NECK ARTHRITIS - CERVICAL MYELOPATHY
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What is Cervical Myelopathy?
Myelopathy is a spine condition that results in clumsy hands and an unsteady gait. Excessive pressure on the spinal cord in the neck prevents the nerves from functioning properly.
A person's arms and legs do not function properly because the spinal cord itself is compressed. The most common cause of cord compression is from degenerative arthritis which narrows the space that the spinal cord travels in. But there are many other things that can narrow this space, including a traumatic injury (see the burst fracture talk), a herniated disc, a tumor, or a bacterial abscess. But the most common by far is gradual degeneration of the vertebrae.
Additionally, our neck is normally not completely straight but has a slight backward bend to it, called lordosis. However, as our neck becomes arthritic this curve flattens out (our neck starts to bend forward), and this change in architecture causes the spinal cord to press up against the front of the bones, and this adds to the compression.
In contrast, Radiculopathy (which is pain that radiates down the arm...see talk) is caused by compression of a spinal nerve. Myelopathy is caused by compression of the spinal cord.
Remember that the spinal cord is the mother of all nerves. It travels from your brain to your lower back, and along the way, smaller nerves (called spinal nerves) branch off. These exit the spine and travel down your arms and legs, branching off along the way to form all the nerves in your body. So when the spinal cord itself is compressed, a lot of problems can occur. This is what we will discuss.
How is Cervical Myelopathy diagnosed?
People come into the office complaining of clumsiness of their hands and/or difficulty walking and feeling unstable on their feet.
A lot of times people don’t have any complaints of pain.
Over time, symptoms typically get worsen. This worsening of symptoms occurs in a step-like pattern, meaning there are periods of stable symptoms followed by episodes of deterioration, and then another period of stable symptoms.
X-rays will show degenerative changes to the vertebrae, and may also show a flattening out of the normal neck curvature.
Doctors can also measure the width of the spinal canal (the space in the vertebral bones that the cord travels through). it is normally about 17 mm wide, and if its less than 13 mm, its considered abnormally narrow. However, a lot of changes seen on x-ray are not specific to the symptoms a person is having. We know this because about 70% of people over 70 years old have signs of a degenerative spine, however most of them dont have symptoms of cervical myelopathy.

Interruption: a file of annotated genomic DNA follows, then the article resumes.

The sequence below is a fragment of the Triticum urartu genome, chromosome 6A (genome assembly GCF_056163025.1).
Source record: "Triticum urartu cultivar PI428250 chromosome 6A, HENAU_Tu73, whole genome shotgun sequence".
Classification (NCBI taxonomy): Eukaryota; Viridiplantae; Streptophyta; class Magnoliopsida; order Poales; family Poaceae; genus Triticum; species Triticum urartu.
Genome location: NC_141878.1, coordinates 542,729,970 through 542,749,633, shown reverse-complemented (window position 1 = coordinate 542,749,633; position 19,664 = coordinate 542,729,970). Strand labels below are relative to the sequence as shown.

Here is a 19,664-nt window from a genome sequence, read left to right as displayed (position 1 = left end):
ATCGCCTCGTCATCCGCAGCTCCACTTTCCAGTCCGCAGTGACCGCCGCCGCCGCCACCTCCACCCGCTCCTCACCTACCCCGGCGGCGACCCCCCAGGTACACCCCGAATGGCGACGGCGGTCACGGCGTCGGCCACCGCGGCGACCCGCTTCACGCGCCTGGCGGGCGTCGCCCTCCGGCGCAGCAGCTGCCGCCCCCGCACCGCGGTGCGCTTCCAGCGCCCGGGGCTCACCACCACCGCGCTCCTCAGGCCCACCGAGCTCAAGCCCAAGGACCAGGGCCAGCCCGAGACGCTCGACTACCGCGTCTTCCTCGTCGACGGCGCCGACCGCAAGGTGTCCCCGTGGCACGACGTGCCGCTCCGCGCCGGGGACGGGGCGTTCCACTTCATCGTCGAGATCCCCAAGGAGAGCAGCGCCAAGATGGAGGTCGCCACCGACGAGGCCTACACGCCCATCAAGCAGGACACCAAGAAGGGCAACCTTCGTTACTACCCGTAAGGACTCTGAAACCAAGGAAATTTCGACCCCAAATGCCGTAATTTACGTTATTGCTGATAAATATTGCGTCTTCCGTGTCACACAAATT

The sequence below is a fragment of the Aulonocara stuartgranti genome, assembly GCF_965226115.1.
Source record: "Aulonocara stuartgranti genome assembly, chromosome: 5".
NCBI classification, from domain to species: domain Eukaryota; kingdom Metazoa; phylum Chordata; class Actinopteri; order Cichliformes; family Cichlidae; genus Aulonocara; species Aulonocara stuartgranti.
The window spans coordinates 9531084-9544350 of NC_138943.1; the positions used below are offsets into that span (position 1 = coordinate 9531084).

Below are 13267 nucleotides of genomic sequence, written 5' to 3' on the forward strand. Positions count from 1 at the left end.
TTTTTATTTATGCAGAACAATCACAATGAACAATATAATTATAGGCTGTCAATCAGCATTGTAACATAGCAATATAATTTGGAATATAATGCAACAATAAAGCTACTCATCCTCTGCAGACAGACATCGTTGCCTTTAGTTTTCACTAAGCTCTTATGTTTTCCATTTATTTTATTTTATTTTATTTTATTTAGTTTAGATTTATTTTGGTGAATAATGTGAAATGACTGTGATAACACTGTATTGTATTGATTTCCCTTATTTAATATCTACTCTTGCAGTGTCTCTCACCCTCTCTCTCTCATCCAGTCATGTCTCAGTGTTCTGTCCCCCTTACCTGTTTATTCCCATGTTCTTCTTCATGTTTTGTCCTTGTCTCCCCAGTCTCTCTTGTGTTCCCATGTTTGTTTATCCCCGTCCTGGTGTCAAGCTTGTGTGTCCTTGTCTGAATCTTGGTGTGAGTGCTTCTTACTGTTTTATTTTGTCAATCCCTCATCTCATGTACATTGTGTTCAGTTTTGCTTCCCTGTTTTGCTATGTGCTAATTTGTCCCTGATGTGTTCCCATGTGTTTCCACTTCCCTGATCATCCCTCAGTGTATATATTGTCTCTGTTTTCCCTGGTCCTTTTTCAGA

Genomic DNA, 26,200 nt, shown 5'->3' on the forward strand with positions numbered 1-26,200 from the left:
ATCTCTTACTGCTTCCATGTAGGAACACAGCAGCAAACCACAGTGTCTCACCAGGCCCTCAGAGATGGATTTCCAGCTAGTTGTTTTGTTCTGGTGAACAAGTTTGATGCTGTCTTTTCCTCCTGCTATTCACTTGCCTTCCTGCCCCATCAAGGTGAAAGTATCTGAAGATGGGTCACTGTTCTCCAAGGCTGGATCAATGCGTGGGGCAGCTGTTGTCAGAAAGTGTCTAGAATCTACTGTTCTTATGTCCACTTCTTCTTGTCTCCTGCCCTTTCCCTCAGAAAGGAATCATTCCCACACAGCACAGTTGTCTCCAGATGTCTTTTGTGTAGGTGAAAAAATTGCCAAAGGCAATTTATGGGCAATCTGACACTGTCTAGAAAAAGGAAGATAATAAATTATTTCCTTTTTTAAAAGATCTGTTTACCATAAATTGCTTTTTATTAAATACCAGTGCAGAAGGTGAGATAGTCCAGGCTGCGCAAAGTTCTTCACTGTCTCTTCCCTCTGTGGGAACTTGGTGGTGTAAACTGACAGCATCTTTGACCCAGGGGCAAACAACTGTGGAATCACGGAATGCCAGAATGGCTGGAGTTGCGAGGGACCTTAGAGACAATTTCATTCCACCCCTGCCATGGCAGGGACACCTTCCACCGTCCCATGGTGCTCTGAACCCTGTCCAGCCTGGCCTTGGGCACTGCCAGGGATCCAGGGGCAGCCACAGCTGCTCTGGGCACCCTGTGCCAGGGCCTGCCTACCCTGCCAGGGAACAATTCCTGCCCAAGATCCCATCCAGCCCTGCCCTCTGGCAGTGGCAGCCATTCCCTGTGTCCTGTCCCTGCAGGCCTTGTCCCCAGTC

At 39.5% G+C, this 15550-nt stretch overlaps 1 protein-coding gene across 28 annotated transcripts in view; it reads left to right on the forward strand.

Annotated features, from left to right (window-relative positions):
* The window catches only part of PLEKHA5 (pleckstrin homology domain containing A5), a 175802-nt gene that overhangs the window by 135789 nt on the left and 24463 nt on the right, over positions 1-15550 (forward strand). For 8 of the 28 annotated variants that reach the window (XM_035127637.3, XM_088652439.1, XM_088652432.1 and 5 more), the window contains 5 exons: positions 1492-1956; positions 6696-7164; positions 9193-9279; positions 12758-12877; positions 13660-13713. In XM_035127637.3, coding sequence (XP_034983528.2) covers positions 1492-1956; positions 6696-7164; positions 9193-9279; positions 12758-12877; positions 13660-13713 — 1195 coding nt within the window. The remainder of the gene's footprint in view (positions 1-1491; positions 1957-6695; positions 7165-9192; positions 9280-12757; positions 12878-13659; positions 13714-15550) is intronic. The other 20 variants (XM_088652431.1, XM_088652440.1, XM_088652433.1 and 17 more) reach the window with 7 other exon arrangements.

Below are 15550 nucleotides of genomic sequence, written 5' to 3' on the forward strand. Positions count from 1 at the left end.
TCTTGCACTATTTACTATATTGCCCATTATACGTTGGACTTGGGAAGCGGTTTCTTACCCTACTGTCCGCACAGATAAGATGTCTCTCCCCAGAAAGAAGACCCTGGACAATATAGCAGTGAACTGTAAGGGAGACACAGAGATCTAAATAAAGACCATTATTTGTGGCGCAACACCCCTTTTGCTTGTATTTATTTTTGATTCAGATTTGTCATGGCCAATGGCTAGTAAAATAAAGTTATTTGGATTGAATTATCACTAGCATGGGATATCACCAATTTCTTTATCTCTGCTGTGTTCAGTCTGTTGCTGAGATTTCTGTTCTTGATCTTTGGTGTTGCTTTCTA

An MRI is probably the most useful test to look for injury to the spinal cord itself, and also to look at areas of spinal cord narrowing or low amounts of cerebral spinal fluid which normally bathes the spinal cord and helps provide nutrition. The results of x-rays and MRIs can be used in combination with a good neurologic exam to determine the location along the spine thats causing the symptoms.
How is Cervical Myelopathy treated?
If left alone, this condition slowly progresses with time, and rarely improves without surgery.
The mainstay of treatment in someone presenting with gait symptoms, or progressive clumsiness of their hands, is to perform surgery to decompress the spinal cord.
Particularly when people have problems with walking, surgery is a necessary intervention. The surgery performed is called an anterior cervical discectomy and fusion. The surgeon approaches the spine by making a small incision in the front of the neck, removes the vertebral disk and the bone that is narrowing the spinal canal, and fuses two or three of the vertebral bones in a position that gives the spinal cord more room.
What is the long term outcome?
Current studies show that surgery leads to about 80% of people reporting improved pain and 90% report improve neurologic symptoms. But its important to remember that the best predictor of outcome is the patients condition before surgery.
People that show the best success are those whose symptoms are identified early in their course, and treated quickly. If someone had significant leg weakness for months before surgery and an MRI showing significant spinal cord injury, their chances of a dramatic response to surgery are lower than someone who underwent surgery after a few weeks of leg weakness and a MRI showing mild spinal cord injury.